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Bangkok - 12 Apr 2022

News Number: G/07/2022

“Build forward fairer” – UN report calls for region to adopt a new social contract which puts inclusive recovery at its heart

Photo credit: Shutterstock/Sasin Tipchai

Amid continuing uncertainty over the trajectory of the COVID-19 pandemic and increased global risks, the region’s economic recovery and progress must be anchored in “a new social contract” of inclusiveness to protect the vulnerable from future shocks, according to the Economic and Social Survey of Asia and the Pacific for 2022, released today by the United Nations Economic and Social Commission for Asia and the Pacific (ESCAP).

In addition to the pandemic, the report shows that regional economies face several downside risks related to supply constraints, rising inflationary pressures, prospects of increases in interest rates, shrinking fiscal space, and the emerging global economic fallout from the ongoing Russian-Ukrainian conflict. Economic growth in developing countries in Asia and the Pacific is projected to moderate to 4.5 per cent in 2022 and 5 per cent in 2023, compared with an estimated growth rate of 7.1 per cent in 2021. The cumulative output loss due to COVID-19 for the region’s developing economies between 2020 and 2022 is estimated to be nearly $2 trillion.

With dwindling fiscal space in many developing countries in the region, the Survey cautions against cuts in fiscal expenditures on health care, education and social protection in order to protect the development gains of past decades and prevent further deepening of inequalities in the region.

The pandemic has denied more than 820 million informal workers and over 70 million children in low-income households in the region adequate access to incomes and schooling. This outcome will have scarring effects on the future earning potential of these persons and overall productivity growth. An additional 85 million people in Asia and the Pacific had already been pushed back into extreme poverty in 2021.

“As developing countries in the region move ahead with learning to live with COVID-19, balancing the protection of public health and livelihoods, it is time to lay the foundations for a fairer future of equal opportunities and inclusive outcomes,” said Armida Salsiah Alisjahbana, United Nations Under-Secretary-General and Executive Secretary of ESCAP.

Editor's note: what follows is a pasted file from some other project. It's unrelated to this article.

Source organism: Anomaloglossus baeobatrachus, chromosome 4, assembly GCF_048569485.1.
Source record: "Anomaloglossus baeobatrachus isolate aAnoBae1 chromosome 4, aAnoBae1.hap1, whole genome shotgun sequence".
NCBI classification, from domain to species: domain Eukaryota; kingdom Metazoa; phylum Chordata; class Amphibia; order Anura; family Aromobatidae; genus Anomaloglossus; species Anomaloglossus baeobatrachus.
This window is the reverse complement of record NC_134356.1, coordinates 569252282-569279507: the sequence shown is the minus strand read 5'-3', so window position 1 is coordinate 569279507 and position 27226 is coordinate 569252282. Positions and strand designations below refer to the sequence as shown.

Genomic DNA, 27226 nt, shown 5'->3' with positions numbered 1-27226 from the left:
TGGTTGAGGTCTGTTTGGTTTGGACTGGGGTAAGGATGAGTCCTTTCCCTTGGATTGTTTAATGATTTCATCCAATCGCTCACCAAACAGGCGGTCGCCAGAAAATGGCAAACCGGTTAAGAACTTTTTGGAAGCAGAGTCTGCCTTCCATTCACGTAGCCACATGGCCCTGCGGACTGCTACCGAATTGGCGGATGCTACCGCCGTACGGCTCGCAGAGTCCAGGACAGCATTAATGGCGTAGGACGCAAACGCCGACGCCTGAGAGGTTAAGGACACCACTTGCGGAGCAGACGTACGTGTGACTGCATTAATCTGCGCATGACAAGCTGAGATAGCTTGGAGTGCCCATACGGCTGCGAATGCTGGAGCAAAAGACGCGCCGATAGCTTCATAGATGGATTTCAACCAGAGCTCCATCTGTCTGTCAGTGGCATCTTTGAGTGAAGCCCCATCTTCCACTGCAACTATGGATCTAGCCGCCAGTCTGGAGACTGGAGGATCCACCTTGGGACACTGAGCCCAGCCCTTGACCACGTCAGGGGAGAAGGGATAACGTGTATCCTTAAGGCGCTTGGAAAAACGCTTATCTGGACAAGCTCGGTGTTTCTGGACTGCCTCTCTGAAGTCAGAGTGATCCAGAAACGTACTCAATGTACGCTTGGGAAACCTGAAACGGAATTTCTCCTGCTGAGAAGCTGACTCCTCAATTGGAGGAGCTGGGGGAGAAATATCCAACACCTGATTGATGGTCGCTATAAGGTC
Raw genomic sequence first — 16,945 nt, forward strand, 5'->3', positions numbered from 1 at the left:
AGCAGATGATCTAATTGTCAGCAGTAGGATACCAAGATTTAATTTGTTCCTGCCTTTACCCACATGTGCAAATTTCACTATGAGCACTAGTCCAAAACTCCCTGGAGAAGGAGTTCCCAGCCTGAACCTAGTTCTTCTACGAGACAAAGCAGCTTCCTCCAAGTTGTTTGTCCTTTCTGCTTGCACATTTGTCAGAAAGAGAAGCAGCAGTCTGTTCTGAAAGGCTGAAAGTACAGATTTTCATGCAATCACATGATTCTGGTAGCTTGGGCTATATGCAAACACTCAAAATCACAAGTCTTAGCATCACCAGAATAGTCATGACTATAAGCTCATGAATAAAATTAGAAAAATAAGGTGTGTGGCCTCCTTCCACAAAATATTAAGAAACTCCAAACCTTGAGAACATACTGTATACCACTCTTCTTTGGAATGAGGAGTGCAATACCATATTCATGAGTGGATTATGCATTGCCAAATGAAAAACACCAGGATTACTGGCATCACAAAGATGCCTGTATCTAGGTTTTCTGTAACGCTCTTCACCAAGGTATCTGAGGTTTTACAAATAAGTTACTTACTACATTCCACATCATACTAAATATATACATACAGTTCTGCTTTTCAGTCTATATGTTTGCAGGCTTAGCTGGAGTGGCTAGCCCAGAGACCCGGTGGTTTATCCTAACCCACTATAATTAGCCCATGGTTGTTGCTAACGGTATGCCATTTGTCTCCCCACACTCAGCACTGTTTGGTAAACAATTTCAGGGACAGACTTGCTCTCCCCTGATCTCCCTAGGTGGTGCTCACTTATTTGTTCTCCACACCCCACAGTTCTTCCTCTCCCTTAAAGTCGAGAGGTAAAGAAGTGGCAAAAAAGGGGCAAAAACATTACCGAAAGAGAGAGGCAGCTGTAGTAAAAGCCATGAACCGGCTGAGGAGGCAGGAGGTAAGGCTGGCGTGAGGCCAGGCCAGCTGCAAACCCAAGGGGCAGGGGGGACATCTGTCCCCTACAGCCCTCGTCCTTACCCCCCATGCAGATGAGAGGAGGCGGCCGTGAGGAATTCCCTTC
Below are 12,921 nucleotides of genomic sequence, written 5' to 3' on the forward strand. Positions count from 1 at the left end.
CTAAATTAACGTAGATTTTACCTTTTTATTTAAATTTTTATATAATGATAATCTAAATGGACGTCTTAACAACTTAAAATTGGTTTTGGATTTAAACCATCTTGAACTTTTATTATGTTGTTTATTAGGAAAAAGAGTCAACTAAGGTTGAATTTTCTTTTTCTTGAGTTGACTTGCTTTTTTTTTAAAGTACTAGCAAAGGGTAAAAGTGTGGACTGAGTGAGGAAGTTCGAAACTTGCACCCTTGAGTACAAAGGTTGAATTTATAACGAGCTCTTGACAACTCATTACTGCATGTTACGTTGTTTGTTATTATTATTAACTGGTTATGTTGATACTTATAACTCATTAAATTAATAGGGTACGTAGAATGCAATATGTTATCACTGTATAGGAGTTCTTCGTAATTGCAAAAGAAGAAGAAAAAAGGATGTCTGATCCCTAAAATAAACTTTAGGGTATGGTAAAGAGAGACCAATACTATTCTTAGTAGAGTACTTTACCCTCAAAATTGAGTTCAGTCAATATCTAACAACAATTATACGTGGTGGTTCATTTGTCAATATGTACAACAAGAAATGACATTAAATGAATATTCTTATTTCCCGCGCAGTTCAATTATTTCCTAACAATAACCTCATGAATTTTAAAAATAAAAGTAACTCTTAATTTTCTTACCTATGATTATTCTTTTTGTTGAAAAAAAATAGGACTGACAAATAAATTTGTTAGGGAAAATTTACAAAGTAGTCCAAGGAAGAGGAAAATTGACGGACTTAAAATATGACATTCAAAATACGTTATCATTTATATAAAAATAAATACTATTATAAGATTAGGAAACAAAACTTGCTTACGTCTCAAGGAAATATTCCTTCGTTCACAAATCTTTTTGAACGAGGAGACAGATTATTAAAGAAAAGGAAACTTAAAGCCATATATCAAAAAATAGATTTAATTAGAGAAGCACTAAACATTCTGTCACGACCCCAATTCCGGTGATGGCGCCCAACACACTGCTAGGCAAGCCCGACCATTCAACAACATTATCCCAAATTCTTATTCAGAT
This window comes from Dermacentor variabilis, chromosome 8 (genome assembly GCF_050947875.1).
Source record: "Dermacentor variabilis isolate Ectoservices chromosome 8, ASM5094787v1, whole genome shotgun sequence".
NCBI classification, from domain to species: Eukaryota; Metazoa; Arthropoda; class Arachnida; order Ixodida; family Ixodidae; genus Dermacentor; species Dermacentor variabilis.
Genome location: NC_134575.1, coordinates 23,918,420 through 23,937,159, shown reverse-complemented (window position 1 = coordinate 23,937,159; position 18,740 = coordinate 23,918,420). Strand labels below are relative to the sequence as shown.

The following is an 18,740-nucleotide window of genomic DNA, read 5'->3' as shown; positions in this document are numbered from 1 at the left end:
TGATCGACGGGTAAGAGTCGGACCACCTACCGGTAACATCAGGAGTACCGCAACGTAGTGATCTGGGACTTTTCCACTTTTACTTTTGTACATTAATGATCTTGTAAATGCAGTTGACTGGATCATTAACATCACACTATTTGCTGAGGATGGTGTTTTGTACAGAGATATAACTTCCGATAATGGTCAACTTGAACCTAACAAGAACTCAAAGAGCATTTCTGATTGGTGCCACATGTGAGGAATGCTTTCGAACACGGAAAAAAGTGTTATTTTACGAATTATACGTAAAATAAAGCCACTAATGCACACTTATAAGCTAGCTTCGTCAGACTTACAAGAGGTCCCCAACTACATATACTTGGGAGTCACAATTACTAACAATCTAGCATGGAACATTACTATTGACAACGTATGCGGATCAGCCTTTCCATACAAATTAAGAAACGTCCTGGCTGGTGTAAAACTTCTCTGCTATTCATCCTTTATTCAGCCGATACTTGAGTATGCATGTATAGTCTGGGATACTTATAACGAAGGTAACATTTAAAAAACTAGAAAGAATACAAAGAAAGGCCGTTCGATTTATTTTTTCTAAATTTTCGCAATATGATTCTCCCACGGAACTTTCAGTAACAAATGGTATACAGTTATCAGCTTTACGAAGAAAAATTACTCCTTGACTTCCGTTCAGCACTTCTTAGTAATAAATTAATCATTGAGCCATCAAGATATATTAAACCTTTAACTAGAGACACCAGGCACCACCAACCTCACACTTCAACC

ESCAP recommends a three-pronged policy agenda aimed at shaping an inclusive economy in Asia and the Pacific. First, instead of reductions, developing countries in the region must tilt public spending towards basic universal health coverage, push further towards universal primary and secondary education, and expand social protection coverage. “Smart” fiscal policies can improve the overall efficiency and impact of public spending and revenue collection. Concurrently, new sources of revenue should be explored, such as taxing the digital economy, along with shifting the tax burden towards those better off.

Second, the 2022 Survey argues that central banks in the region can and should tilt their traditional monetary policy conduct towards promoting inclusive development. While remaining focused on keeping inflation low and stable, central banks can invest part of official reserves in social bonds, explore how a central bank digital currency can enhance financial access, and encourage more innovative financial instruments for social purposes.

Third, Governments can also proactively guide, shape and manage the structural economic transformation process, which is increasingly driven by the digital-robotics-AI revolution, for more inclusive outcomes. This includes supporting the development of labour-intensive technologies, inclusive access to good-quality education, reskilling, strengthening labour negotiation capacities and social protection floors.

First produced in 1947, the Economic and Social Survey of Asia and the Pacific is the UN’s oldest and most comprehensive annual socioeconomic study informing policymaking in the region. This year’s Survey analysed the importance of effective government actions and the role of fiscal, monetary and structural policies in enhancing inclusiveness, keeping in view the considerable adverse impacts of COVID-19 on poverty and inequality.

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